Operating System - OpenVMS
Showing results for 
Search instead for 
Did you mean: 

Access violation when running a detached process

Go to solution
Frequent Advisor

Access violation when running a detached process


We have various programs that we run as detached processes. The programs are written in C.

We are now migrating to OpenVMS v8.3-1H1 on HP Integrity with C v7.3-18.

On the Alpha we start them without the DCL environment.

On the Integrity when we start the detached processes without the DCL environment, we get an access violation and the program terminates. The dump file is attached.

If we start them with in the DCL environment using LOGINOUT.EXE the process runs correctly.

Any input on what maybe causing this would be greatly appreciated.

Jess Goodman
Esteemed Contributor

Re: Access violation when running a detached process

I would guess that this a bug in the code that, through good luck, did not cause a problem on the Alpha, but is biting you in the a** on Integrity. :)

In your program you apparently call the C routine PUTENV. This takes a string argument. Is the CHAR array for that string defined as STATIC? If not you could get an access violation later (after the routine that calls PUTENV exits).
I have one, but it's personal.
Volker Halle
Honored Contributor

Re: Access violation when running a detached process


consider to create a process dump (use $ RUN/DET/DUMP) and try to figure out what's happening from the dump.

Look at your code (probably DBCMCU) and try to figure out what it's doing. If you think everything is o.k., consider to hand the dump to either Oracle or HP ;-)

The code may just assume that a CLI is available, although I can't see something like this to directly happen in putenv or get_environ_offset. But these routines will traverse virtual memory in the process, which could have been corrupted.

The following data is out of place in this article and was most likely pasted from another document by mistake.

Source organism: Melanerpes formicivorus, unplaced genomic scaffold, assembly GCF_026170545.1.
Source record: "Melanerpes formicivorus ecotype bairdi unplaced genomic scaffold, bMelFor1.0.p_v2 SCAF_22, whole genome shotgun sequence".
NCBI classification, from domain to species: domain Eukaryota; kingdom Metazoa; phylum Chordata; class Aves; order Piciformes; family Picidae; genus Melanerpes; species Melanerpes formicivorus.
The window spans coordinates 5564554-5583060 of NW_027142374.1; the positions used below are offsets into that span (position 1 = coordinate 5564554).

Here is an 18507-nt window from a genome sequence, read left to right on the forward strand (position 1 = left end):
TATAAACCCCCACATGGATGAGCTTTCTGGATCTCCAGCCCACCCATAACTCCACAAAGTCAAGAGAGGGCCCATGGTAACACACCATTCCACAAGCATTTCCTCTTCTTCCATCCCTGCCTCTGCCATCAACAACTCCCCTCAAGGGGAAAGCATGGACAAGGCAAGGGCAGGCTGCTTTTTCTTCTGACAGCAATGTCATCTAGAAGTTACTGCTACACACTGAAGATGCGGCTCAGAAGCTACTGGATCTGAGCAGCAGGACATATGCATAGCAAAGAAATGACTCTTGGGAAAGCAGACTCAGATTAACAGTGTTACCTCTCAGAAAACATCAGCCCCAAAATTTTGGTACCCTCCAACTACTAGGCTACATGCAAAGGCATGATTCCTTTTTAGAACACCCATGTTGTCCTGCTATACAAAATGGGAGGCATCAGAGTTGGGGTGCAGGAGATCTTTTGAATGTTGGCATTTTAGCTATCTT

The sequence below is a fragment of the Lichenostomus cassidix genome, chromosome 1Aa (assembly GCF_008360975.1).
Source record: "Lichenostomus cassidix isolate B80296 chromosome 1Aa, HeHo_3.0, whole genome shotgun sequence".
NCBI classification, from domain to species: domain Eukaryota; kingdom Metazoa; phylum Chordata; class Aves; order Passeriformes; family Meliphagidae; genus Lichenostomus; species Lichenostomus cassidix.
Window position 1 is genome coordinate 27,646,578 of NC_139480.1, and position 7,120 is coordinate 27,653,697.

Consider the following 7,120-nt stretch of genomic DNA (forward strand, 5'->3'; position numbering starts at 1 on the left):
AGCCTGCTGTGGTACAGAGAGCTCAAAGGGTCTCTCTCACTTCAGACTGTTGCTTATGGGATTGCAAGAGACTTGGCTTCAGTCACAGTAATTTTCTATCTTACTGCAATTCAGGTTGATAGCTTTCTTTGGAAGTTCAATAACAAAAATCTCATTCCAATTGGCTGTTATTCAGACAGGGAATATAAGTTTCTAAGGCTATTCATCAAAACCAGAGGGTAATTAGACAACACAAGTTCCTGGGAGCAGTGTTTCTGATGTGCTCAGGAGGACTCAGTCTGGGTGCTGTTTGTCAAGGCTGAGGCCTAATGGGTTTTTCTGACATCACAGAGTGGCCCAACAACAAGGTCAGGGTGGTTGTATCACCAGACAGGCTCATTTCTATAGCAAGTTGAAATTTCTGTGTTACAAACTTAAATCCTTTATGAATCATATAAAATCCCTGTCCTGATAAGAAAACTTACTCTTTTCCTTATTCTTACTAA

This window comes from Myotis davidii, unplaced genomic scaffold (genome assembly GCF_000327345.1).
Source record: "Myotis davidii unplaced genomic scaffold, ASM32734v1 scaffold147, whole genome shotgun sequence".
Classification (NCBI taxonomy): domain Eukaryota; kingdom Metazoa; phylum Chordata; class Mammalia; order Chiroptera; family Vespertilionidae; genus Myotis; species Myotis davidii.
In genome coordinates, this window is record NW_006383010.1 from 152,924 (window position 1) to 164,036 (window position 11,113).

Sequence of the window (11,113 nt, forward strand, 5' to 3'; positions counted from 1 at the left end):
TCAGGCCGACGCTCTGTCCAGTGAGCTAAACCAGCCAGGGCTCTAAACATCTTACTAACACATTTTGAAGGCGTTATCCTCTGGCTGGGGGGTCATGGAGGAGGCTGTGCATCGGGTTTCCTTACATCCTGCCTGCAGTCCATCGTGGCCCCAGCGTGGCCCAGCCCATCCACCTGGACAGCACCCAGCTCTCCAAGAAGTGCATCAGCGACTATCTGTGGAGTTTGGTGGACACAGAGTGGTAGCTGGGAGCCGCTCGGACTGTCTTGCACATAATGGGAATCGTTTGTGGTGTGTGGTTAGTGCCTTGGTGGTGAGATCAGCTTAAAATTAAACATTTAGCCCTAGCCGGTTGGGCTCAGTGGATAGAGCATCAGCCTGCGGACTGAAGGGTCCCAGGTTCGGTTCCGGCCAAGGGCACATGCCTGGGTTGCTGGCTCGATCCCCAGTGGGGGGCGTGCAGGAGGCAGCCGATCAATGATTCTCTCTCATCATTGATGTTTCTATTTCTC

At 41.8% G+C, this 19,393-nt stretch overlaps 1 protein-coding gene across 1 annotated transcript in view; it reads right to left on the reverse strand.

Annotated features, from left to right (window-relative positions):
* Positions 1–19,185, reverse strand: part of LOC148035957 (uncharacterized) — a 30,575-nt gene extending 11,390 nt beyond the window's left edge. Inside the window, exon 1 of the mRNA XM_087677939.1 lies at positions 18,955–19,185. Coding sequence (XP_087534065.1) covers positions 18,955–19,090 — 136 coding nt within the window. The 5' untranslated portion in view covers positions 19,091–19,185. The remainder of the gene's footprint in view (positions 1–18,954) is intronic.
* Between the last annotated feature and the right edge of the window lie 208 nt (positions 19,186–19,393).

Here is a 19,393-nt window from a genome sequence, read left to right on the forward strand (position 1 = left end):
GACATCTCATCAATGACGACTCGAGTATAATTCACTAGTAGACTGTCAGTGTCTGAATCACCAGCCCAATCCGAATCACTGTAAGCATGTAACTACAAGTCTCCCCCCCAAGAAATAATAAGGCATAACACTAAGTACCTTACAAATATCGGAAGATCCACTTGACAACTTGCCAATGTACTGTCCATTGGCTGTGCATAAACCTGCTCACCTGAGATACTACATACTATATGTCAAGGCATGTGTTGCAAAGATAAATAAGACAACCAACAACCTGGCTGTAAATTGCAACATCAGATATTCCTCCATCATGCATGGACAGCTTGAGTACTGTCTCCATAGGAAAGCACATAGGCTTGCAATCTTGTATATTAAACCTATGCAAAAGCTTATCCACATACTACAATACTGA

Honored Contributor

Re: Access violation when running a detached process

In addition to the process dump, you can also use the debugger and troubleshoot it directly. (Yes, you can use the debugger on a detached process. it takes a little set-up work, but...) While this approach might perturb the run-time environment (if there's a heap corruption or stray pointer), it can be a familiar environment and faster than digging through dumps.

If you have DECwindows around, SET DISPLAY or such to create a WSA device, and pass this in as SYS$INPUT, SYS$OUTPUT and SYS$ERROR on the $creprc call, or on the RUN /DETACH.

(There's a "back-door" in LOGINOUT here, too, where passing a WSA device as SYS$ERROR sets up DECW$DISPLAY for you.)

You can also use DBG$INPUT and DBG$OUTPUT logical names (in a logical name table visible to the detached process) and aim those logical names at an unallocated terminal. (In the absence of an unallocated serial terminal, I've used CREATE /TERMINAL or the underlying X calls DwtDECtermPort or DECW$CREATE_DECTERM to create a DECterm terminal using DECwindows, and to then pass that in via these logical names.)

A common error that can arise here involves process quotas or PQL minimum system parameter settings, as the memory quotas need to be circa 2x to 3x of those of Alpha.

Here, I see slzsetevar is calling putenv, and putenv is tipping over. This could be a calling error, or it could also be a heap corruption. (putenv is commonly used, and tends not to have errors, so this is probably either an error in the calling code, or some sort of a run-time corruption that is tripping putenv.)

Coincidently, I posted up some information on debugging an access violation (ACCVIO) signal just yesterday:

Stephen Hoffman
HoffmanLabs LLC
Honored Contributor

Re: Access violation when running a detached process

BTW, putenv is documented as calling malloc, and if the heap is stuffed up, the putenv code will often tip over...

I'll assume you are not trying to create a symbol or logical name here, as lib$set_symbol and lib$set_logical would be better choices. And the former expects a CLI around.

Some tips on debugging C code weirdness, and an intro to heap errors (and pointers to tools):